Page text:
Have you ever wondered what engine oil looks like when 1,000+ hp race cars are done with it? Thankfully Ford Performance ambassador Vaughn Gittin Jr. decided to give us all a little behind the scenes look at the Pennzoil oil used in the pair of Ford Mustang RTR Spec 5-D Competition drift cars prepped for himself and teammate Chelsea DeNofa.
The engines in these Formula Drift monsters have almost nothing in common with your regular run of the mill 5.0-liter Coyote equipped S550 Ford Mustang pony cars. Beneath the hood of the RTR Spec 5-D Mustang lay a Ford Performance / Roush Yates RY45 V8 that kicks out 1,100 hp and spins to an obscene 9,000 rpm. As used in the RTR cars, the RY45 is 455 cubic inches of aluminum muscle that was built specifically for dirt track cars, drag boats, and drift cars. It’s basically just a less exotic version of Ford’s FR9 NASCAR engine without the displacement restrictions.
A357-T6 Aluminum is used for the block casting, it’s the same stuff used in airframes and missile construction. As per RTR, the rotating assembly is made up almost exclusively of Mahle components, the cars are also equipped with a Holley Performance nitrous system.
Pennzoil Platinum Racing 10W-60 is pumped through the oil galleries handling lubrication duty. The oil actually starts life as natural gas before it’s worked into a high performance full synthetic base oil. According to Pennzoil the 10W-60 used in the RTR Ford Mustang has a Viscosity Index of 171. For comparison, traditional mineral-based oils have a VI around 100.
The higher the VI the better the oil is maintaining a boundary layer of lubricating film over a wider temperature range, more specifically, it’s better at resisting degradation at high temperatures. And if you think of a Formula Drift car screaming along at the upper echelon of its rev band, temperature is certainly a factor.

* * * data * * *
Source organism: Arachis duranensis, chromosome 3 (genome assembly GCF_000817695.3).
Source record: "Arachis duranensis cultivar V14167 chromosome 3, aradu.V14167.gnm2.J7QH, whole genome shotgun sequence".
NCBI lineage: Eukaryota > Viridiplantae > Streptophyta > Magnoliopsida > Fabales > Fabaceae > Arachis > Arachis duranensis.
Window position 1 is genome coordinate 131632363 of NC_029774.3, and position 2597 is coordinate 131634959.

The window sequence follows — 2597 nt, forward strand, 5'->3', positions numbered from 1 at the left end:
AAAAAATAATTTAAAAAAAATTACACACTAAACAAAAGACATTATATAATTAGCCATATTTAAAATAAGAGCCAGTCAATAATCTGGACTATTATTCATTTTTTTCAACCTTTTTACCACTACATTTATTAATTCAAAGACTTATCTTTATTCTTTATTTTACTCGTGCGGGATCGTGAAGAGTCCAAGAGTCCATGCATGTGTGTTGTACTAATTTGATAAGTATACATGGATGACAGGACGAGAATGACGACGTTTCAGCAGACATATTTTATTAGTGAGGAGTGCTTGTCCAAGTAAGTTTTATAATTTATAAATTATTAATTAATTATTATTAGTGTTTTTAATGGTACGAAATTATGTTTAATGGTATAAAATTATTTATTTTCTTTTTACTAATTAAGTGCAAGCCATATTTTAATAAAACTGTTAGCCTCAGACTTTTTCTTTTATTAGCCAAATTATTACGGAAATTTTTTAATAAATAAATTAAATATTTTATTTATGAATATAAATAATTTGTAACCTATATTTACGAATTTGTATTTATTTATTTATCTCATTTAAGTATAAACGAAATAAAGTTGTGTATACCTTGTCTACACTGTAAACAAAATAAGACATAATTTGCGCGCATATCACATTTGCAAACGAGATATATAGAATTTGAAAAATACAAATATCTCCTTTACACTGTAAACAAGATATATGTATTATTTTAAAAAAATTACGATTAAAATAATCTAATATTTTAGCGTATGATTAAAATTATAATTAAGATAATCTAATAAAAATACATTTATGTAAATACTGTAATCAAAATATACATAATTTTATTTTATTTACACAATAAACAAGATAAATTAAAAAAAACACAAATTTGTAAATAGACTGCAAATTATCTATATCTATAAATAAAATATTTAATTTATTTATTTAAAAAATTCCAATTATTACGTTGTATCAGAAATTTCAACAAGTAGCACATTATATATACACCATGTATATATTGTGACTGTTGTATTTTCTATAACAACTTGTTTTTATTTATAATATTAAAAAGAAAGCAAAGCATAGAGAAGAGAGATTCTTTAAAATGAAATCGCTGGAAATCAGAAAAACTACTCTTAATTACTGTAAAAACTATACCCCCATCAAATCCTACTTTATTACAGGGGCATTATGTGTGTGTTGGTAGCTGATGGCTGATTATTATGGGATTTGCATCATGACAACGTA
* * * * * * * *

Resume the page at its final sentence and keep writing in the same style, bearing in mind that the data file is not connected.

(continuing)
Post-race, the team at RTR drains the oil from both cars and sends it out for analysis, it’s actually incredible how much information your oil can tell you about how your engine is running.
The 10W-60 from the RTR Ford Mustang competition cars shows the presence of lead, which makes sense considering most high-octane race fuels are still leaded. Fuel gets into the oil from high rpm blow-by, according to Vaughn Gittin Jr., and cold start idling that’s common in the paddock area during a race weekend.
Compared to RTR’s previous analysis the aluminum content in the oil has reduced slightly, while iron has stayed the same. This indicates the engine has settled into a consistent wear pattern. Interesting enough the lab was able to notice that the engines are going through heavier cycles of abuse, which is consistent with the doubleheader events FD was running this summer as a result of the pandemic.
So there you have it. Get out there and change your oil.